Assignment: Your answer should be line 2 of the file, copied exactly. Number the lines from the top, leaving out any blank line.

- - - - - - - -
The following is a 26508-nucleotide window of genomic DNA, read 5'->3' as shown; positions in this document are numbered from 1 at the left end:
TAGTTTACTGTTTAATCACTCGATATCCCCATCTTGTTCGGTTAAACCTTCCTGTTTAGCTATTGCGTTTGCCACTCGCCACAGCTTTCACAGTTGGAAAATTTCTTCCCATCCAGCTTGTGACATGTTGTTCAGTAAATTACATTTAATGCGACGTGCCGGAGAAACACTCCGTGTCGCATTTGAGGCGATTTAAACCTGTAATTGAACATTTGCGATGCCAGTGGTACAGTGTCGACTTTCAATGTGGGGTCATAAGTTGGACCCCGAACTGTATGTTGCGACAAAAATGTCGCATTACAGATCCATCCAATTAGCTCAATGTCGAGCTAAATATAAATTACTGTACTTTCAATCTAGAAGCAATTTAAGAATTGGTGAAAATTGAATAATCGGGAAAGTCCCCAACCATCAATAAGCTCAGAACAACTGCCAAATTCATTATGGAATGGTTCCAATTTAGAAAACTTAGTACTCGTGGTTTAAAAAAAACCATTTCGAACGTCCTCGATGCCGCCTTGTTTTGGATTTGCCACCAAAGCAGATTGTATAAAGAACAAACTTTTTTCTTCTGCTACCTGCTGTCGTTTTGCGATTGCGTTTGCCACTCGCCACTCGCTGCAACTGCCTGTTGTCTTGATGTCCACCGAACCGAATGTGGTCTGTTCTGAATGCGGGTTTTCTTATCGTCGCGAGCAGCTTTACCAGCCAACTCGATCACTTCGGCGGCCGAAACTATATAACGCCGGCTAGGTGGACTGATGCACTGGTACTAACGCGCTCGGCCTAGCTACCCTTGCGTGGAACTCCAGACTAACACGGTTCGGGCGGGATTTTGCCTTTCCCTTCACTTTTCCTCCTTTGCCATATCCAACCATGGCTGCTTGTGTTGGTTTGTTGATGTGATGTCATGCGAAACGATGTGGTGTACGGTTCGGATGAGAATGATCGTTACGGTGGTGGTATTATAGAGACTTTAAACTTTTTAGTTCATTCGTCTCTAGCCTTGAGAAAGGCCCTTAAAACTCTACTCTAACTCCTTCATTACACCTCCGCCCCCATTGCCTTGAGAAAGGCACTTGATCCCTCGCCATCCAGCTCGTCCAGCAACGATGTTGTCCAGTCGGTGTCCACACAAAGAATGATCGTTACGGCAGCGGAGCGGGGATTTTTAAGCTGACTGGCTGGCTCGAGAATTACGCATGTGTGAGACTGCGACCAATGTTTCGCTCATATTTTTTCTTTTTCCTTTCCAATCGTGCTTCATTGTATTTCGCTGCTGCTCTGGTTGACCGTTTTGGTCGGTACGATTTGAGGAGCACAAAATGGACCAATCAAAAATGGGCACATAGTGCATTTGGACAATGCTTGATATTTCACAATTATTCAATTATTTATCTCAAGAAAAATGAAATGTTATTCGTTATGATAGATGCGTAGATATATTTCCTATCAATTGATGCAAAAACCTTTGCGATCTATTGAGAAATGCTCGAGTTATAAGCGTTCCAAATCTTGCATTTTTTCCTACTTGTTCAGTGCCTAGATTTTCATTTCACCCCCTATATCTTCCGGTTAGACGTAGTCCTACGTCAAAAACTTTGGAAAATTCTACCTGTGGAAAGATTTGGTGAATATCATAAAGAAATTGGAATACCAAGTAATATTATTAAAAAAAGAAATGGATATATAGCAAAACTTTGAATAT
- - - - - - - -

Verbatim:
TAGTTTACTGTTTAATCACTCGATATCCCCATCTTGTTCGGTTAAACCTTCCTGTTTAGCTATTGCGTTTGCCACTCGCCACAGCTTTCACAGTTGGAAAATTTCTTCCCATCCAGCTTGTGACATGTTGTTCAGTAAATTACATTTAATGCGACGTGCCGGAGAAACACTCCGTGTCGCATTTGAGGCGATTTAAACCTGTAATTGAACATTTGCGATGCCAGTGGTACAGTGTCGACTTTCAATGTGGGGTCATAAGTTGGACCCCGAACTGTATGTTGCGACAAAAATGTCGCATTACAGATCCATCCAATTAGCTCAATGTCGAGCTAAATATAAATTACTGTACTTTCAATCTAGAAGCAATTTAAGAATTGGTGAAAATTGAATAATCGGGAAAGTCCCCAACCATCAATAAGCTCAGAACAACTGCCAAATTCATTATGGAATGGTTCCAATTTAGAAAACTTAGTACTCGTGGTTTAAAAAAAACCATTTCGAACGTCCTCGATGCCGCCTTGTTTTGGATTTGCCACCAAAGCAGATTGTATAAAGAACAAACTTTTTTCTTCTGCTACCTGCTGTCGTTTTGCGATTGCGTTTGCCACTCGCCACTCGCTGCAACTGCCTGTTGTCTTGATGTCCACCGAACCGAATGTGGTCTGTTCTGAATGCGGGTTTTCTTATCGTCGCGAGCAGCTTTACCAGCCAACTCGATCACTTCGGCGGCCGAAACTATATAACGCCGGCTAGGTGGACTGATGCACTGGTACTAACGCGCTCGGCCTAGCTACCCTTGCGTGGAACTCCAGACTAACACGGTTCGGGCGGGATTTTGCCTTTCCCTTCACTTTTCCTCCTTTGCCATATCCAACCATGGCTGCTTGTGTTGGTTTGTTGATGTGATGTCATGCGAAACGATGTGGTGTACGGTTCGGATGAGAATGATCGTTACGGTGGTGGTATTATAGAGACTTTAAACTTTTTAGTTCATTCGTCTCTAGCCTTGAGAAAGGCCCTTAAAACTCTACTCTAACTCCTTCATTACACCTCCGCCCCCATTGCCTTGAGAAAGGCACTTGATCCCTCGCCATCCAGCTCGTCCAGCAACGATGTTGTCCAGTCGGTGTCCACACAAAGAATGATCGTTACGGCAGCGGAGCGGGGATTTTTAAGCTGACTGGCTGGCTCGAGAATTACGCATGTGTGAGACTGCGACCAATGTTTCGCTCATATTTTTTCTTTTTCCTTTCCAATCGTGCTTCATTGTATTTCGCTGCTGCTCTGGTTGACCGTTTTGGTCGGTACGATTTGAGGAGCACAAAATGGACCAATCAAAAATGGGCACATAGTGCATTTGGACAATGCTTGATATTTCACAATTATTCAATTATTTATCTCAAGAAAAATGAAATGTTATTCGTTATGATAGATGCGTAGATATATTTCCTATCAATTGATGCAAAAACCTTTGCGATCTATTGAGAAATGCTCGAGTTATAAGCGTTCCAAATCTTGCATTTTTTCCTACTTGTTCAGTGCCTAGATTTTCATTTCACCCCCTATATCTTCCGGTTAGACGTAGTCCTACGTCAAAAACTTTGGAAAATTCTACCTGTGGAAAGATTTGGTGAATATCATAAAGAAATTGGAATACCAAGTAATATTATTAAAAAAAGAAATGGATATATAGCAAAACTTTGAATAT